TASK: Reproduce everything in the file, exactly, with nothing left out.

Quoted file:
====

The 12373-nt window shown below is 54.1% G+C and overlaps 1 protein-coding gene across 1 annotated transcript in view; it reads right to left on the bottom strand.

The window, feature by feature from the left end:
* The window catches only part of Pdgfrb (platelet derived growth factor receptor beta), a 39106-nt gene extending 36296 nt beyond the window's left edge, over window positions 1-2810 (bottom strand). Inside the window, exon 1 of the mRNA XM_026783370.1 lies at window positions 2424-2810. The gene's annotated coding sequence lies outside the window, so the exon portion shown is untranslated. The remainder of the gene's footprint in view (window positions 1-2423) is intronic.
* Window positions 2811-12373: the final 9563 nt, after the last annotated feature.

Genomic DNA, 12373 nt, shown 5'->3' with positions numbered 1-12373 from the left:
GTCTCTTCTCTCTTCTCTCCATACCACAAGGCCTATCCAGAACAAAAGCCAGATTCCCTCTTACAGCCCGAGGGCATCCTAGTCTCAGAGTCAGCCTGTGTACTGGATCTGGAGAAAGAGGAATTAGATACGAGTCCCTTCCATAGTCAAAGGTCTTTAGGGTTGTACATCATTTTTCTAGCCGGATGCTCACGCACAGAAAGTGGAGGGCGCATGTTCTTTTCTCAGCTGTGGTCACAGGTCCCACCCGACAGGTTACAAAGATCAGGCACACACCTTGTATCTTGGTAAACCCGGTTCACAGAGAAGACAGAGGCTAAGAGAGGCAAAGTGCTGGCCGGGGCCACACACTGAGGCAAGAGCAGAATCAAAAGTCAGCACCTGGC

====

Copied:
The 12373-nt window shown below is 54.1% G+C and overlaps 1 protein-coding gene across 1 annotated transcript in view; it reads right to left on the bottom strand.

The window, feature by feature from the left end:
* The window catches only part of Pdgfrb (platelet derived growth factor receptor beta), a 39106-nt gene extending 36296 nt beyond the window's left edge, over window positions 1-2810 (bottom strand). Inside the window, exon 1 of the mRNA XM_026783370.1 lies at window positions 2424-2810. The gene's annotated coding sequence lies outside the window, so the exon portion shown is untranslated. The remainder of the gene's footprint in view (window positions 1-2423) is intronic.
* Window positions 2811-12373: the final 9563 nt, after the last annotated feature.

Genomic DNA, 12373 nt, shown 5'->3' with positions numbered 1-12373 from the left:
GTCTCTTCTCTCTTCTCTCCATACCACAAGGCCTATCCAGAACAAAAGCCAGATTCCCTCTTACAGCCCGAGGGCATCCTAGTCTCAGAGTCAGCCTGTGTACTGGATCTGGAGAAAGAGGAATTAGATACGAGTCCCTTCCATAGTCAAAGGTCTTTAGGGTTGTACATCATTTTTCTAGCCGGATGCTCACGCACAGAAAGTGGAGGGCGCATGTTCTTTTCTCAGCTGTGGTCACAGGTCCCACCCGACAGGTTACAAAGATCAGGCACACACCTTGTATCTTGGTAAACCCGGTTCACAGAGAAGACAGAGGCTAAGAGAGGCAAAGTGCTGGCCGGGGCCACACACTGAGGCAAGAGCAGAATCAAAAGTCAGCACCTGGC